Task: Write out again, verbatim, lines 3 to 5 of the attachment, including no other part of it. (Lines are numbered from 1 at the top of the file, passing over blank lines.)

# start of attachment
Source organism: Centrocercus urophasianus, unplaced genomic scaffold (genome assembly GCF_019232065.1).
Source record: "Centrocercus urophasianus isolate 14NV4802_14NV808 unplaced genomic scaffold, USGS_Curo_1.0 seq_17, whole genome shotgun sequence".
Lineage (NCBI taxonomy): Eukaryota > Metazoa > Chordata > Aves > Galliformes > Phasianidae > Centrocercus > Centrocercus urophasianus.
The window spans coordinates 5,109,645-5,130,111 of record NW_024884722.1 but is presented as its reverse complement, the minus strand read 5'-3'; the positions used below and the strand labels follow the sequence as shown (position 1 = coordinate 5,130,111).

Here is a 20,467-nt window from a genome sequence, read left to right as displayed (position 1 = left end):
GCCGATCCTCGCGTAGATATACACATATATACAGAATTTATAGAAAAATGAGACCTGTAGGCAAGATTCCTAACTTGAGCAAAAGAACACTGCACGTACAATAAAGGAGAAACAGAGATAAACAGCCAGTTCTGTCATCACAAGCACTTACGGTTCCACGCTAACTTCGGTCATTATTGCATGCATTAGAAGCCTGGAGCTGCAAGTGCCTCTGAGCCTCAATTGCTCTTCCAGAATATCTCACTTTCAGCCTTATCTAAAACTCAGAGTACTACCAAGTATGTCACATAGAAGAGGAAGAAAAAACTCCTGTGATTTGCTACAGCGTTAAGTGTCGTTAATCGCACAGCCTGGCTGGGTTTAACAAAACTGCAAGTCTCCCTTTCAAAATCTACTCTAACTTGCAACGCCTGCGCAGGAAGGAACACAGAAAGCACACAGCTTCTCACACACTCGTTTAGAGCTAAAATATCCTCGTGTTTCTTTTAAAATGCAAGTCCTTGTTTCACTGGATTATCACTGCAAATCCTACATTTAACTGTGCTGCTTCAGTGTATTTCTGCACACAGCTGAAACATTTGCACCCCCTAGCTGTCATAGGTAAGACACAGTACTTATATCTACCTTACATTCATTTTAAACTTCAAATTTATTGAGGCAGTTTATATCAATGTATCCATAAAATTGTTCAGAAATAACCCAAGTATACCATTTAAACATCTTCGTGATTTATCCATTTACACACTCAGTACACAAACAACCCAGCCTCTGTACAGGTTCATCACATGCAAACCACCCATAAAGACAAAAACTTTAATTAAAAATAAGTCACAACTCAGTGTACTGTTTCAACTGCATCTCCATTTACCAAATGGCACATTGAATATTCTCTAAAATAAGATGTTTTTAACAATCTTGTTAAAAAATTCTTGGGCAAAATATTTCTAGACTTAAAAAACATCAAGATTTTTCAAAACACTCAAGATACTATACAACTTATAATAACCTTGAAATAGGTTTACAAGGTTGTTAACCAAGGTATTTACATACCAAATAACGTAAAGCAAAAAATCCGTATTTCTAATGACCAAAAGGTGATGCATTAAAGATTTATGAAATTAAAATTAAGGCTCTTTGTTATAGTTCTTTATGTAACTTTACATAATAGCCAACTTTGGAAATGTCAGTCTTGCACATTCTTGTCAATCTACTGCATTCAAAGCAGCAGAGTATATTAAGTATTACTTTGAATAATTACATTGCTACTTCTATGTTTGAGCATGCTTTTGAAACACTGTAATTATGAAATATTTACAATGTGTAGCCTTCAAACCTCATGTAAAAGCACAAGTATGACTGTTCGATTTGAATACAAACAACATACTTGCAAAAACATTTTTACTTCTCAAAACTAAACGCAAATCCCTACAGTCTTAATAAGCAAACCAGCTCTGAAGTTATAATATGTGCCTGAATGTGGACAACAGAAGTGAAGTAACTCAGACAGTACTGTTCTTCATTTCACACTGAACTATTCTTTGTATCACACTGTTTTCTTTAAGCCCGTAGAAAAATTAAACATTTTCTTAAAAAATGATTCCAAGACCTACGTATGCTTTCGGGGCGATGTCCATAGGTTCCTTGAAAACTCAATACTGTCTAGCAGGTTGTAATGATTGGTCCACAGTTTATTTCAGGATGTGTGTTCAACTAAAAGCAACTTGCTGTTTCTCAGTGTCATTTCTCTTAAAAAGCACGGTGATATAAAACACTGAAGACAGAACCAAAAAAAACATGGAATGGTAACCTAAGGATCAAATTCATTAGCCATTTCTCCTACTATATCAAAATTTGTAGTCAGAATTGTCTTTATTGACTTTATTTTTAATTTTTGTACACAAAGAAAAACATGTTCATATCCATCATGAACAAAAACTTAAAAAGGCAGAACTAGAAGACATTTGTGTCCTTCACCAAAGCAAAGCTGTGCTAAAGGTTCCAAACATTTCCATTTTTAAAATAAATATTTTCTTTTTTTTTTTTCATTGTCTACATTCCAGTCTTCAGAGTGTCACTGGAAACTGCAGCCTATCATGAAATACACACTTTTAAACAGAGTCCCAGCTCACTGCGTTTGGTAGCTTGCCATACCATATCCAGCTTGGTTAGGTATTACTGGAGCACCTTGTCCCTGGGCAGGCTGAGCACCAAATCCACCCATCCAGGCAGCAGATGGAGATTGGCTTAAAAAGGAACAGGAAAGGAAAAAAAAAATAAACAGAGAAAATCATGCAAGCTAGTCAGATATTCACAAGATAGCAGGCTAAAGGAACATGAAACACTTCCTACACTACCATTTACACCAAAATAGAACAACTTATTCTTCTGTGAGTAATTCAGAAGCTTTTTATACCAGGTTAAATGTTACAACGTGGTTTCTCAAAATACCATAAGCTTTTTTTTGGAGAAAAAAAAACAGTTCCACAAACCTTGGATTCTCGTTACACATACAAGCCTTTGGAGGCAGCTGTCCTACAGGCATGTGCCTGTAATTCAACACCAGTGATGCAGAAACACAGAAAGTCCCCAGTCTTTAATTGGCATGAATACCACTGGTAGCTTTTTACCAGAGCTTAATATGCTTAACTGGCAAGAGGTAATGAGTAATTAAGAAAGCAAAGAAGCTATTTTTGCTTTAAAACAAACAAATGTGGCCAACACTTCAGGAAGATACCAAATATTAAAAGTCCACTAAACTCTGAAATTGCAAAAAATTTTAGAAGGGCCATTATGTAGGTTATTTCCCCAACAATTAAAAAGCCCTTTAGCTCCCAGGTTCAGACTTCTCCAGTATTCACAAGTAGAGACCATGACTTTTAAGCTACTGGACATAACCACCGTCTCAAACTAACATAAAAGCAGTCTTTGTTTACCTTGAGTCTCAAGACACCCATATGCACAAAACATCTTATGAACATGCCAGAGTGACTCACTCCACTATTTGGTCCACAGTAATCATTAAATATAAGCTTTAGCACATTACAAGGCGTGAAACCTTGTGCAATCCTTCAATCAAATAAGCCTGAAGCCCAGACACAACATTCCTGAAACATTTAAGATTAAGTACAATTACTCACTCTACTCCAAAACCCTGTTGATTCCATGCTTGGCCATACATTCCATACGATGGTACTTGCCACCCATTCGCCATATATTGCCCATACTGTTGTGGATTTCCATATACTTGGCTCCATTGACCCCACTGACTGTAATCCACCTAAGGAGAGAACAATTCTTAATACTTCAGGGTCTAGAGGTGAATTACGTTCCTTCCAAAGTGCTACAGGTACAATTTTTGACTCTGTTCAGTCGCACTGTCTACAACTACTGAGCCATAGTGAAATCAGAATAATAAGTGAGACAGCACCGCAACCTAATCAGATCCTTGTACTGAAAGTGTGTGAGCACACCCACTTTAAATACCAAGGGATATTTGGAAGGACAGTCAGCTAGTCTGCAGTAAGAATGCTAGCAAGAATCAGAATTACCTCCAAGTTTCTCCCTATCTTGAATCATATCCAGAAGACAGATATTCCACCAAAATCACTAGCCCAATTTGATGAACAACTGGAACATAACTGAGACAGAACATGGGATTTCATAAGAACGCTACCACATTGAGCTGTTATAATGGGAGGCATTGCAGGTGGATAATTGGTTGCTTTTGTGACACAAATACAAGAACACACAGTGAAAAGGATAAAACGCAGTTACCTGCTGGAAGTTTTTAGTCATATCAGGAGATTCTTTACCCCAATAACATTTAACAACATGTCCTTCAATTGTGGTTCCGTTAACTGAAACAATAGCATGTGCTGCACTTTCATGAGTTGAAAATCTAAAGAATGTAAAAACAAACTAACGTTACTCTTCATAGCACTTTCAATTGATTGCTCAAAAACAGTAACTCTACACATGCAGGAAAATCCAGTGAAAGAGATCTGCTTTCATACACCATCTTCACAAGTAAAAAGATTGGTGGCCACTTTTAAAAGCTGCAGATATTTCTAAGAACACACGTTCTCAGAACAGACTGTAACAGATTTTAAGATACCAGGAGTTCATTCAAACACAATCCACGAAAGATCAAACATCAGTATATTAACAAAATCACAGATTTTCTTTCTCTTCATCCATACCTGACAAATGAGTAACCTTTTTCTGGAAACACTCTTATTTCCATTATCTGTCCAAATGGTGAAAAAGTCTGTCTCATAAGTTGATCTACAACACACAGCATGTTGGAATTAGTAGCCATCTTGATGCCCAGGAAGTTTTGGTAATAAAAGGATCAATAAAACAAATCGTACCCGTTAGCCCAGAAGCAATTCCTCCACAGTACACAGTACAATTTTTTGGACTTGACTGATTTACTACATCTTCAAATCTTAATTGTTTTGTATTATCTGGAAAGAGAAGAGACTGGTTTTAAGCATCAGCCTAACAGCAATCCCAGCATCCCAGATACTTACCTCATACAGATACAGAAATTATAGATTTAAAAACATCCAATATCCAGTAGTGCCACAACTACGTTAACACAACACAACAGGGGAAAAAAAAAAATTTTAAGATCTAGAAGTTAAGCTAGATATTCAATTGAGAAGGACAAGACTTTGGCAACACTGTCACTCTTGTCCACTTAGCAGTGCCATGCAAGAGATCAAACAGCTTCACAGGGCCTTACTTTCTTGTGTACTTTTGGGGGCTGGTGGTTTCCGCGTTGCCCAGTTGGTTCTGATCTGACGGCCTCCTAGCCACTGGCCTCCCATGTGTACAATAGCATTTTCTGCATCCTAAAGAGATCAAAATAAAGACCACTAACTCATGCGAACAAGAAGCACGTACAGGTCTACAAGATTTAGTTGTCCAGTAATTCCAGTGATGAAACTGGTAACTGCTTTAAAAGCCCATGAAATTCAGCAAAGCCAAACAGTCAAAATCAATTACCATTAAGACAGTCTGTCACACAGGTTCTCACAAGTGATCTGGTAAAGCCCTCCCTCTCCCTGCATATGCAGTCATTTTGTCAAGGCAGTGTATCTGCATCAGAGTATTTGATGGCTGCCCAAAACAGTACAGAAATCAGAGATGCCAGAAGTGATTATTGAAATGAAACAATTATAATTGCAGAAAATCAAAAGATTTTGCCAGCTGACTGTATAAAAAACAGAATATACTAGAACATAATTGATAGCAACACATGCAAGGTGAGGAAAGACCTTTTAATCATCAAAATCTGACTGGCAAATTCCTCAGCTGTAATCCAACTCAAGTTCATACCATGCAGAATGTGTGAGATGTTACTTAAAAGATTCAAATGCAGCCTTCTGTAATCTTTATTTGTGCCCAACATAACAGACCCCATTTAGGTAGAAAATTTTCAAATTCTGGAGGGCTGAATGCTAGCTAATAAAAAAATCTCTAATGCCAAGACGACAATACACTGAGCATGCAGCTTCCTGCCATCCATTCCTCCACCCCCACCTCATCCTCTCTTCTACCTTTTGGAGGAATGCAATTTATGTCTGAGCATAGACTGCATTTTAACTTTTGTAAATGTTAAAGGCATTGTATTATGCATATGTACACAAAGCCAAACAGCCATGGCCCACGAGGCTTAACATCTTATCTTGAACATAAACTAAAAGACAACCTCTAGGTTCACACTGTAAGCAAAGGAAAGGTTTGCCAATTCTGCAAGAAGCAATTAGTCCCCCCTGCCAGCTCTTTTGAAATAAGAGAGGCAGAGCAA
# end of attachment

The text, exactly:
Lineage (NCBI taxonomy): Eukaryota > Metazoa > Chordata > Aves > Galliformes > Phasianidae > Centrocercus > Centrocercus urophasianus.
The window spans coordinates 5,109,645-5,130,111 of record NW_024884722.1 but is presented as its reverse complement, the minus strand read 5'-3'; the positions used below and the strand labels follow the sequence as shown (position 1 = coordinate 5,130,111).

Here is a 20,467-nt window from a genome sequence, read left to right as displayed (position 1 = left end):